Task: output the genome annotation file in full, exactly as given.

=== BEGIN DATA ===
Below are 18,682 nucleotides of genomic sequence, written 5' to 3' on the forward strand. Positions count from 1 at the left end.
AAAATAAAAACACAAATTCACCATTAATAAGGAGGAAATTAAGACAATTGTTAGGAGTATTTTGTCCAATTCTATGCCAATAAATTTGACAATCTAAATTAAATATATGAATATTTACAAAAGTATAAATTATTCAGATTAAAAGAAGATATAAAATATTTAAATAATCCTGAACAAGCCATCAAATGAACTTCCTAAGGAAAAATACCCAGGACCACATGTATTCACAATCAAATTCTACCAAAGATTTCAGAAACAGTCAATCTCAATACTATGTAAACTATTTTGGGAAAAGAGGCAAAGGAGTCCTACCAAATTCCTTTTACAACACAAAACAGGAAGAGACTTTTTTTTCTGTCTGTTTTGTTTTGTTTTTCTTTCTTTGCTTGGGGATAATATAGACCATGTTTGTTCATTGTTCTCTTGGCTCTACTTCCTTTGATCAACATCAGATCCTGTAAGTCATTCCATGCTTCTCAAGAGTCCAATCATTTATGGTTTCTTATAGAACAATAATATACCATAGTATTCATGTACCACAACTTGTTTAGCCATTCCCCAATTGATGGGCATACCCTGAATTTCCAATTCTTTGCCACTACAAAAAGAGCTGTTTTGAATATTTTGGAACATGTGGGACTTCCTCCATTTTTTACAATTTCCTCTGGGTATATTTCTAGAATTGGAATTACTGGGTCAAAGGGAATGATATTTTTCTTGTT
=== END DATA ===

Below are 18,682 nucleotides of genomic sequence, written 5' to 3' on the forward strand. Positions count from 1 at the left end.
AAAATAAAAACACAAATTCACCATTAATAAGGAGGAAATTAAGACAATTGTTAGGAGTATTTTGTCCAATTCTATGCCAATAAATTTGACAATCTAAATTAAATATATGAATATTTACAAAAGTATAAATTATTCAGATTAAAAGAAGATATAAAATATTTAAATAATCCTGAACAAGCCATCAAATGAACTTCCTAAGGAAAAATACCCAGGACCACATGTATTCACAATCAAATTCTACCAAAGATTTCAGAAACAGTCAATCTCAATACTATGTAAACTATTTTGGGAAAAGAGGCAAAGGAGTCCTACCAAATTCCTTTTACAACACAAAACAGGAAGAGACTTTTTTTTCTGTCTGTTTTGTTTTGTTTTTCTTTCTTTGCTTGGGGATAATATAGACCATGTTTGTTCATTGTTCTCTTGGCTCTACTTCCTTTGATCAACATCAGATCCTGTAAGTCATTCCATGCTTCTCAAGAGTCCAATCATTTATGGTTTCTTATAGAACAATAATATACCATAGTATTCATGTACCACAACTTGTTTAGCCATTCCCCAATTGATGGGCATACCCTGAATTTCCAATTCTTTGCCACTACAAAAAGAGCTGTTTTGAATATTTTGGAACATGTGGGACTTCCTCCATTTTTTACAATTTCCTCTGGGTATATTTCTAGAATTGGAATTACTGGGTCAAAGGGAATGATATTTTTCTTGTT